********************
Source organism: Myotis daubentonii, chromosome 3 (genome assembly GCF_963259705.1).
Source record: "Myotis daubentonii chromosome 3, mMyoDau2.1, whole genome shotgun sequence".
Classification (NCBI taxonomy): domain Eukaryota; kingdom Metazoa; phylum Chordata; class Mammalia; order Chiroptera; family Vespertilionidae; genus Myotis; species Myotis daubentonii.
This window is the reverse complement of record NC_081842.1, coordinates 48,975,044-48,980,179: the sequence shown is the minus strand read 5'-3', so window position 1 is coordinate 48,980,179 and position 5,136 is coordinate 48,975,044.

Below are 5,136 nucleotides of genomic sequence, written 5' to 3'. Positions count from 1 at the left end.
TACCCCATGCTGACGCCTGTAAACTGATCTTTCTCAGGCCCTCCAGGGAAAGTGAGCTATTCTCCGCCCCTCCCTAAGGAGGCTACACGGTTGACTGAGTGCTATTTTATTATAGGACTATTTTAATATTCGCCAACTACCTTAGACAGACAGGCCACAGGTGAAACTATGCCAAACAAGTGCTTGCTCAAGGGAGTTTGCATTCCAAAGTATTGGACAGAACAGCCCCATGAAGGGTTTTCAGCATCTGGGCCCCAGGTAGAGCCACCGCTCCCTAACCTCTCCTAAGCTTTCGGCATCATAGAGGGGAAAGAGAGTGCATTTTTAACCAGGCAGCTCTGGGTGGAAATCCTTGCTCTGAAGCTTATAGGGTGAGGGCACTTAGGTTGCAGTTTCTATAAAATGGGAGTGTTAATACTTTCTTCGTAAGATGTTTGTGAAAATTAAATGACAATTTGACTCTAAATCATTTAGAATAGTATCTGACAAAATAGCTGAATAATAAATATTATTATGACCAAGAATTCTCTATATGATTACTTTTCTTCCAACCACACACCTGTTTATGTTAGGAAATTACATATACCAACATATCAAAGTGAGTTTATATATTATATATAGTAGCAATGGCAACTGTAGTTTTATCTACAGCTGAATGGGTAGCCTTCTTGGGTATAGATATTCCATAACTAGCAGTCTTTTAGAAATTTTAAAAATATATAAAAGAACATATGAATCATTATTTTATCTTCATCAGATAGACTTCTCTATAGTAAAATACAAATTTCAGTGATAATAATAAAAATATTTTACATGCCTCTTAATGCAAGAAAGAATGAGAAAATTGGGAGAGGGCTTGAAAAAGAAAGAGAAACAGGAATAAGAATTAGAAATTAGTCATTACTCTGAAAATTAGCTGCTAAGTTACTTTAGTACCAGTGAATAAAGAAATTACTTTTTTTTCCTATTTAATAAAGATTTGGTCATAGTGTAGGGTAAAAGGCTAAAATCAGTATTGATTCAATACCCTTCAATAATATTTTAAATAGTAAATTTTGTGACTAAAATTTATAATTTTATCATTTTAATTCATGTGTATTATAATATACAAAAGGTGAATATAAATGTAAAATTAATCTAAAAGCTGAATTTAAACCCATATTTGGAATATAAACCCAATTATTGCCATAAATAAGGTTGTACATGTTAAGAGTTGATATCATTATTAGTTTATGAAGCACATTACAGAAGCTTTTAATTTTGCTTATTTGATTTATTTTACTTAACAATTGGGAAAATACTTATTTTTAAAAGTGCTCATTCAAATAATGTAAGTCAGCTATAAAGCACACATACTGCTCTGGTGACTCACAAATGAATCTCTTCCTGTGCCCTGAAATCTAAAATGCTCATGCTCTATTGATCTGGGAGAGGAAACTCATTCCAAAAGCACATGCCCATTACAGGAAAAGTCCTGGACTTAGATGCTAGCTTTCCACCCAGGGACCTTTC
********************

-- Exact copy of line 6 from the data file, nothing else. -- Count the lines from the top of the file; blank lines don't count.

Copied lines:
TACCCCATGCTGACGCCTGTAAACTGATCTTTCTCAGGCCCTCCAGGGAAAGTGAGCTATTCTCCGCCCCTCCCTAAGGAGGCTACACGGTTGACTGAGTGCTATTTTATTATAGGACTATTTTAATATTCGCCAACTACCTTAGACAGACAGGCCACAGGTGAAACTATGCCAAACAAGTGCTTGCTCAAGGGAGTTTGCATTCCAAAGTATTGGACAGAACAGCCCCATGAAGGGTTTTCAGCATCTGGGCCCCAGGTAGAGCCACCGCTCCCTAACCTCTCCTAAGCTTTCGGCATCATAGAGGGGAAAGAGAGTGCATTTTTAACCAGGCAGCTCTGGGTGGAAATCCTTGCTCTGAAGCTTATAGGGTGAGGGCACTTAGGTTGCAGTTTCTATAAAATGGGAGTGTTAATACTTTCTTCGTAAGATGTTTGTGAAAATTAAATGACAATTTGACTCTAAATCATTTAGAATAGTATCTGACAAAATAGCTGAATAATAAATATTATTATGACCAAGAATTCTCTATATGATTACTTTTCTTCCAACCACACACCTGTTTATGTTAGGAAATTACATATACCAACATATCAAAGTGAGTTTATATATTATATATAGTAGCAATGGCAACTGTAGTTTTATCTACAGCTGAATGGGTAGCCTTCTTGGGTATAGATATTCCATAACTAGCAGTCTTTTAGAAATTTTAAAAATATATAAAAGAACATATGAATCATTATTTTATCTTCATCAGATAGACTTCTCTATAGTAAAATACAAATTTCAGTGATAATAATAAAAATATTTTACATGCCTCTTAATGCAAGAAAGAATGAGAAAATTGGGAGAGGGCTTGAAAAAGAAAGAGAAACAGGAATAAGAATTAGAAATTAGTCATTACTCTGAAAATTAGCTGCTAAGTTACTTTAGTACCAGTGAATAAAGAAATTACTTTTTTTTCCTATTTAATAAAGATTTGGTCATAGTGTAGGGTAAAAGGCTAAAATCAGTATTGATTCAATACCCTTCAATAATATTTTAAATAGTAAATTTTGTGACTAAAATTTATAATTTTATCATTTTAATTCATGTGTATTATAATATACAAAAGGTGAATATAAATGTAAAATTAATCTAAAAGCTGAATTTAAACCCATATTTGGAATATAAACCCAATTATTGCCATAAATAAGGTTGTACATGTTAAGAGTTGATATCATTATTAGTTTATGAAGCACATTACAGAAGCTTTTAATTTTGCTTATTTGATTTATTTTACTTAACAATTGGGAAAATACTTATTTTTAAAAGTGCTCATTCAAATAATGTAAGTCAGCTATAAAGCACACATACTGCTCTGGTGACTCACAAATGAATCTCTTCCTGTGCCCTGAAATCTAAAATGCTCATGCTCTATTGATCTGGGAGAGGAAACTCATTCCAAAAGCACATGCCCATTACAGGAAAAGTCCTGGACTTAGATGCTAGCTTTCCACCCAGGGACCTTTC